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I have an application (mvc 3) where the code is autogenerated for the datacontext class. And I need to expand the functionality, so I created partial class with the same name. But I found that only "void methods" could be marked as partial, while I need kind of a partial property.

So, is there any way to expand property's functionality in C#?

Updated:

Here is the code:

    public Table<Post> Posts
    {
        get
        {
            // writing info into Trace file
            Log = Console.Out;
            var result = this.GetTable<Post>();
            Log = new LogLinqToSql();
            SubmitChanges();
            return result;
        }
    }

The thing is that if I make any change to the data model this code will disappear, so how can I move it to the "safer" place?

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why do you need a partial property? –  daryal Jan 23 '13 at 12:20
    
cause I want to write the generated (by Linq) Sql code into log file –  Aleksei Chepovoi Jan 23 '13 at 12:22
    
even if you can write a partial property, how will you intercept and access to generated SQL? –  daryal Jan 23 '13 at 12:23
    
How would a "partial property" work? –  Jon Jan 23 '13 at 12:26
3  
@AlekseiChepovoi: This is exactly where a partial class shines. I don't understand what the problem is. You don't need to mark the property itself as partial. Just make the class partial and put the property inside "your own half". Of course the auto-generated half has to be marked partial as well. –  Jon Jan 23 '13 at 12:30

2 Answers 2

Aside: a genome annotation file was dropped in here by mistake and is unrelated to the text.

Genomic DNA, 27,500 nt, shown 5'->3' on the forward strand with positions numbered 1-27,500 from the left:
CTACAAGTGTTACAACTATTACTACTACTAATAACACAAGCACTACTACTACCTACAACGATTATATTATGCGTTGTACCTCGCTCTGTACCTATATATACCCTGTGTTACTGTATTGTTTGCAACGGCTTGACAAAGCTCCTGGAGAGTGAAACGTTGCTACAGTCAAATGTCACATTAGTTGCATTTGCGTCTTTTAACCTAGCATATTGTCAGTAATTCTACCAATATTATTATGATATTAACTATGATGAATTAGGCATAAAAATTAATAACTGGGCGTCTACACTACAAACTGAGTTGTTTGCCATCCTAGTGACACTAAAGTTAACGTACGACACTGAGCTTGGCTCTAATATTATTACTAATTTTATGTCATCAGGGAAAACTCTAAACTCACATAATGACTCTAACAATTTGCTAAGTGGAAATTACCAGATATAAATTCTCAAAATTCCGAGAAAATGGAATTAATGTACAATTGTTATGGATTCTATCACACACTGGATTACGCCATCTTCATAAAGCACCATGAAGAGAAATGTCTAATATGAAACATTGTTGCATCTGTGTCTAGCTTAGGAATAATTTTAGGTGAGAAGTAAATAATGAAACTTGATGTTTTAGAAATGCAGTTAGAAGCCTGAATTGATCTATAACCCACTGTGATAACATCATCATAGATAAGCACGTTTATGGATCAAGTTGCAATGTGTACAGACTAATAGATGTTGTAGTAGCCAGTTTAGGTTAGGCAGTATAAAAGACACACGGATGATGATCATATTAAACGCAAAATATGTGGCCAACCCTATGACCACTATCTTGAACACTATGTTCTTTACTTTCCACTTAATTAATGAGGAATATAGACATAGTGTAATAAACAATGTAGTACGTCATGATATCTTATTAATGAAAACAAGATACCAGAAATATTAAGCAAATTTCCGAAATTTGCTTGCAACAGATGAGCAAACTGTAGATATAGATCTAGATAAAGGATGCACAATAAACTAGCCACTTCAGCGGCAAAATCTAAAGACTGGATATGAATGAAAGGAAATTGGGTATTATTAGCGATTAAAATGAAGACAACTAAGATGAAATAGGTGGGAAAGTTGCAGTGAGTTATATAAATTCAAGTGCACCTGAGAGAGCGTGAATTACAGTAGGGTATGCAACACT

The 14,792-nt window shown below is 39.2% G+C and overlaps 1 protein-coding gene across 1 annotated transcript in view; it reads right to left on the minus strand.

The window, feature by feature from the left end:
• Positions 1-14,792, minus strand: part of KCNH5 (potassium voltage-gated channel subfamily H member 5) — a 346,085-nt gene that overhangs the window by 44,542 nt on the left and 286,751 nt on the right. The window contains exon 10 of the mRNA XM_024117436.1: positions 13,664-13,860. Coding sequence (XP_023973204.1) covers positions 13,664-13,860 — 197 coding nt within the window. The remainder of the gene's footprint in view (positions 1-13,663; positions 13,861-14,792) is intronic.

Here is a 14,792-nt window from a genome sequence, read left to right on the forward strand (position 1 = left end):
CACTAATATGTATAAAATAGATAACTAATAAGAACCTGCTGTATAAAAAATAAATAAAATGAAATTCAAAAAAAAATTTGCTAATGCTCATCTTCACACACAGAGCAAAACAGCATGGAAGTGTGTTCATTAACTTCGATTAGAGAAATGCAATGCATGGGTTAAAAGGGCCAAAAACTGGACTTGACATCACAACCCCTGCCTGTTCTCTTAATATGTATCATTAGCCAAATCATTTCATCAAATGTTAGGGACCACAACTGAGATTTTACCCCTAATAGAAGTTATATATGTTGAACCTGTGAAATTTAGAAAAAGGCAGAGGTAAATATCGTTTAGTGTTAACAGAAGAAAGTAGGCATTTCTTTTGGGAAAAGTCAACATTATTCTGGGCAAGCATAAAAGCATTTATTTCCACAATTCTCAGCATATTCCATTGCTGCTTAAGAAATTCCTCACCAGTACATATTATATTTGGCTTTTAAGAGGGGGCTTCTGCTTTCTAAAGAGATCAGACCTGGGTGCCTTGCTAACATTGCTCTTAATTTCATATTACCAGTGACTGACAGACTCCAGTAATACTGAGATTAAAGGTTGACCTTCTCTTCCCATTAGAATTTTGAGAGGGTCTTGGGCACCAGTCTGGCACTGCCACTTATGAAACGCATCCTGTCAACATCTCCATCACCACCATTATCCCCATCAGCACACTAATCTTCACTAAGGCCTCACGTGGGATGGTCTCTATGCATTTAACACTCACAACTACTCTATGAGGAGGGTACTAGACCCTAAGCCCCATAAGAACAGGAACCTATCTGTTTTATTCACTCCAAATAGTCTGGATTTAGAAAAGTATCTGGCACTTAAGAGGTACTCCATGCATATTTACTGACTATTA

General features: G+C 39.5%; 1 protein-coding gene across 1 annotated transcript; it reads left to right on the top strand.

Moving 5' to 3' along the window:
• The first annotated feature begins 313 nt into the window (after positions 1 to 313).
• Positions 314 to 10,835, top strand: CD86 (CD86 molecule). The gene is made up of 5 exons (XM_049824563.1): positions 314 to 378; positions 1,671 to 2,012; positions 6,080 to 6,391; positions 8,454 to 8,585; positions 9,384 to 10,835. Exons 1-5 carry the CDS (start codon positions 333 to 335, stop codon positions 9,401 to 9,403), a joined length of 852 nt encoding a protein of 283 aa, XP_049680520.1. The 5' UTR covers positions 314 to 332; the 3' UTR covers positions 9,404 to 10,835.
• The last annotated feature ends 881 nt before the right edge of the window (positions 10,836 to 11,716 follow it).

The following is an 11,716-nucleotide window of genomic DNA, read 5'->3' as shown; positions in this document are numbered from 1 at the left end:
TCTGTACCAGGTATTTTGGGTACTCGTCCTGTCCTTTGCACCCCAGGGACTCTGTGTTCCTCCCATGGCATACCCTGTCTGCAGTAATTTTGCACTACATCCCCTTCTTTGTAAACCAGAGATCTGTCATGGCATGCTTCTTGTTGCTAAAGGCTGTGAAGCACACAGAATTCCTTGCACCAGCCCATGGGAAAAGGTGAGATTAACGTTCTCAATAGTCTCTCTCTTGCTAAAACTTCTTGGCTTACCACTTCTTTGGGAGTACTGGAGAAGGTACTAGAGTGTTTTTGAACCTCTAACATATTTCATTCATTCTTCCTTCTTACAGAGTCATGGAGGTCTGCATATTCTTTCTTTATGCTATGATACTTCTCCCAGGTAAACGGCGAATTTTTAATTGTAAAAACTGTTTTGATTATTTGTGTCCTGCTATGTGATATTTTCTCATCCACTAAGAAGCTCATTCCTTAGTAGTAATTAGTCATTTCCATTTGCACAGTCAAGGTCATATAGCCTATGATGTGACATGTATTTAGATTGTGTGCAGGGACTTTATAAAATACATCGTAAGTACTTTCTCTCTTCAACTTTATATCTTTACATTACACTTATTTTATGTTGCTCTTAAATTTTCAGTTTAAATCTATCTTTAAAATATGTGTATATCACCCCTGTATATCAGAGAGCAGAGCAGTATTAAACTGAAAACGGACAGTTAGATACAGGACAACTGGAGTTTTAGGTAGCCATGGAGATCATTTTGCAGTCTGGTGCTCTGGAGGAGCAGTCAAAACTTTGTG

Sorry for using the answer field, the post is for the discussion above:

Can't you just wrap the property from the DataContext in another property in your class

e.g.

partial class NewClass
{
    public Table<Post> NewProperty
    {
        get
        {
            DoHouseKeeping();
            return this.PropertyFromOtherPartialClass;
        }
    }
}

Only the classes need to be marked as partial.

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this approach is possible, but I will have to change half of my code) –  Aleksei Chepovoi Jan 23 '13 at 13:02
    
there's also another issue : You will have two properties exposed - one in your partial class, and one in the DataContext, and only the property in your class should be used ( ignoring the other one ). This makes it quite non-intuitive –  Vladimir Vasilev Jan 23 '13 at 13:05
up vote 0 down vote accepted

The solution for my problem (provide logging) is simple: In the autogenerated code there is a bunch of partial helper methods. And there is a method "OnCreated" which is called when the instance of MyTypeDataContext class is created. So, I just need to do the following:

public partial class WebStoreDataContext
{
    partial void OnCreated()
    {
        // writing info into Trace file
        Log = Console.Out;
        Log = new LogLinqToSql();
        SubmitChanges();
    }
}

If You want to add Attributes to the properties this post provides all the information)

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